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An Enduring Tale
bkoganbing4 April 2009
Transferred from the world of Hollywood to the world of rock music, this latest version of A Star Is Born lacks the glamor of the other two, mainly because the field is a less glamorous one. Nevertheless the role of Esther has attracted only the best of players, from Janet Gaynor to Judy Garland and now Barbra Streisand. That's a hat trick hard to beat in any field.

In the other two versions, Fredric March and then James Mason, are a pair of self destructive drunks who when we meet them are on the downward side of their careers and have only one ennobling virtue, their love for Gaynor/Garland. Kris Kristofferson however is a multi-substance abuser and because we're talking about the rock scene has the groupies attached to him. Unlike in the other two versions, Streisand catches him with one and the whole thing about the pure love loses its potency because of it. However the incident does set him up for his final moment of self destruction.

All the supporting characters from the other two versions are completely eliminated. Gary Busey has a nice role as Kristofferson's music arranger who fulfills many of the functions that eliminated characters from the other versions have. The rest of the film's supporting parts are very undefined which makes this version weaker than the others.

But for those who are interested in hearing Barbra sing, A Star Is Born will more than satisfy you. The film got an Oscar for the song Evergreen which Kristofferson and Streisand duet and it became one of her best selling records. Judy Garland was similarly served in her version with The Man That Got Away although that song was nominated and did not win.

A Star Is Born is an enduring tale and I don't think we've seen the last of it. May the next group of players do the story as much justice as the three pairs of co-stars I've cited.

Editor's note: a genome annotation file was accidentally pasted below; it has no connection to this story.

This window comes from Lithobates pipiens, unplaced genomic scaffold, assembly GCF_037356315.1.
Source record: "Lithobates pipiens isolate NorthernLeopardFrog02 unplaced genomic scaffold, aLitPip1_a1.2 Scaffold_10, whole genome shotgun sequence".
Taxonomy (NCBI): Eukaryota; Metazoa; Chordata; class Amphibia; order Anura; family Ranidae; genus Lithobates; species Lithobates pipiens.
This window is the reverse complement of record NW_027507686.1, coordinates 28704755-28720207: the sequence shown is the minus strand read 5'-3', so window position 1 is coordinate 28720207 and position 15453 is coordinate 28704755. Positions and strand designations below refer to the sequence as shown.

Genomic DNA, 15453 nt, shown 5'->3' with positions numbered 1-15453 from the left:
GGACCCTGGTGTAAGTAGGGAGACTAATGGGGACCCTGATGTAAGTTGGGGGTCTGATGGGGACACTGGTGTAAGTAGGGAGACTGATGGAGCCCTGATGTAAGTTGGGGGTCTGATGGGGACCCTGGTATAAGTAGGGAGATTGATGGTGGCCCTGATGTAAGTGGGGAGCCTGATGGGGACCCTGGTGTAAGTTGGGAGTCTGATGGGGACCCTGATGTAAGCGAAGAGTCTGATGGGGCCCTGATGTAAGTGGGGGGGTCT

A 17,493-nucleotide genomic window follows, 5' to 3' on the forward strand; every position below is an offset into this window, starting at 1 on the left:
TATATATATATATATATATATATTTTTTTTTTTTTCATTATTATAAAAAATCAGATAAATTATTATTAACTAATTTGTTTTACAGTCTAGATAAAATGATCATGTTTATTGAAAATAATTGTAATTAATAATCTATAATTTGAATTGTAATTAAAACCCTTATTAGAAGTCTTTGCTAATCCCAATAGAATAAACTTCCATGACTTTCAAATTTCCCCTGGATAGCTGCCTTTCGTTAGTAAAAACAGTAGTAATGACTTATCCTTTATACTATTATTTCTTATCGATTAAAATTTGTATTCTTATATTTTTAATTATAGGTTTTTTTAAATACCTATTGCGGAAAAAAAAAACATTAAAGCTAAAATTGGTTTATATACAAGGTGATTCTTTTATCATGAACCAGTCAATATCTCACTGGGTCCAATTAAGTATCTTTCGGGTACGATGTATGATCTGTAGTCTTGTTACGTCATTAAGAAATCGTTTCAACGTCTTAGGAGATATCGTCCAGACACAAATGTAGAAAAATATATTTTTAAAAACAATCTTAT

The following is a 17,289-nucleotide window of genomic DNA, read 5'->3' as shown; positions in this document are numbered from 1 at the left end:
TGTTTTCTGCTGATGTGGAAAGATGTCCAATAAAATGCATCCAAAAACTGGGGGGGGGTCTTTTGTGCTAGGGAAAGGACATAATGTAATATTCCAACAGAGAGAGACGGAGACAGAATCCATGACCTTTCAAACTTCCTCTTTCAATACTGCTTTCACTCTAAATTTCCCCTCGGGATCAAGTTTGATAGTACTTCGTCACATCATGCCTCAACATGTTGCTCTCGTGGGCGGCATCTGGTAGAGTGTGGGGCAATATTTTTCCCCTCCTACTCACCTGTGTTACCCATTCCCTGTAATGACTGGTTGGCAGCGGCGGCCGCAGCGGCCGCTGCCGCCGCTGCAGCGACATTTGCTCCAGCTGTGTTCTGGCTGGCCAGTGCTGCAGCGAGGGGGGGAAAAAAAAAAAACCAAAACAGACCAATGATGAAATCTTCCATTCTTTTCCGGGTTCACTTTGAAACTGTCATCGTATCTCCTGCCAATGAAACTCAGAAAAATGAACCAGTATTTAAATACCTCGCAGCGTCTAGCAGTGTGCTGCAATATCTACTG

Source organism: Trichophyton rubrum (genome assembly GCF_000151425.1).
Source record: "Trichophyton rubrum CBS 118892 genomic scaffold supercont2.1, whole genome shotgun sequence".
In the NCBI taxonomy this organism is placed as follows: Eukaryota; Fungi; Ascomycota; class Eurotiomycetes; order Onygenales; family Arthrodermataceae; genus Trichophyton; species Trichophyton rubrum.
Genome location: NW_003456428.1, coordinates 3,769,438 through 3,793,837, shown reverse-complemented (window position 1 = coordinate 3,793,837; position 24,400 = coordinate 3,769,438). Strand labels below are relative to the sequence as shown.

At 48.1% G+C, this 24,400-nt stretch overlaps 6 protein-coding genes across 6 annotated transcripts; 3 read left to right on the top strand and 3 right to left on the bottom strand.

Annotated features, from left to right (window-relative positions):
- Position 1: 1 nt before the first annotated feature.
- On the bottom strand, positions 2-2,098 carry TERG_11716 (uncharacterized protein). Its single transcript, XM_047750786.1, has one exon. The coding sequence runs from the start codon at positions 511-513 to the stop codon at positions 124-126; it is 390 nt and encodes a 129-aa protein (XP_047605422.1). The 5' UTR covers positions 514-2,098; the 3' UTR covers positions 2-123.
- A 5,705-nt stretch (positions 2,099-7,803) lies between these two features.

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The Ultimate Wallow for Barbra-philes...Watch Closely Now as the New DVD Has Solid Extras
Ed Uyeshima29 November 2006
Thirty years after its initial release, the third version of "A Star Is Born" finally comes to DVD in a package that should please the most devoted fans of Barbra Streisand. That would include me since I just saw her in concert singing among other numbers, the feminist anthem "Woman in the Moon" from this 1976 film. Easy to dismiss, the movie's career-polarizing story is such a sturdy pile of Hollywood-style clichés that variations of it exist in other films including Streisand's own "Funny Girl". This time reset to the then-contemporary music scene, the timeworn plot follows self-destructive rock star John Norman Howard on his deep-dive career descent just as he meets club singer Esther Hoffman who is awaiting her big break.

Troubles dog their courtship from the outset, as John Norman (both names please) responds to grasping fans and bloodless DJs with random acts of violence (from which he inexplicably escapes prosecution). To John Norman, Esther represents his last shot at happiness, and in turn, she is drawn to the innately decent, creative musician underneath the façade. In the movie's most pivotal scene, he gives Esther her big break at a benefit concert, and her career takes off. Inevitably, he can't handle the failure of his career in light of her meteoric success, and if you are familiar with any version of this story, you know the rest. Directed by Frank Pierson (although Streisand's budding directorial talents are obviously on display), the film still manages to draw me in, even though I know it is shamelessly contrived and manipulative. It still has a certain emotional resonance despite its numerous flaws.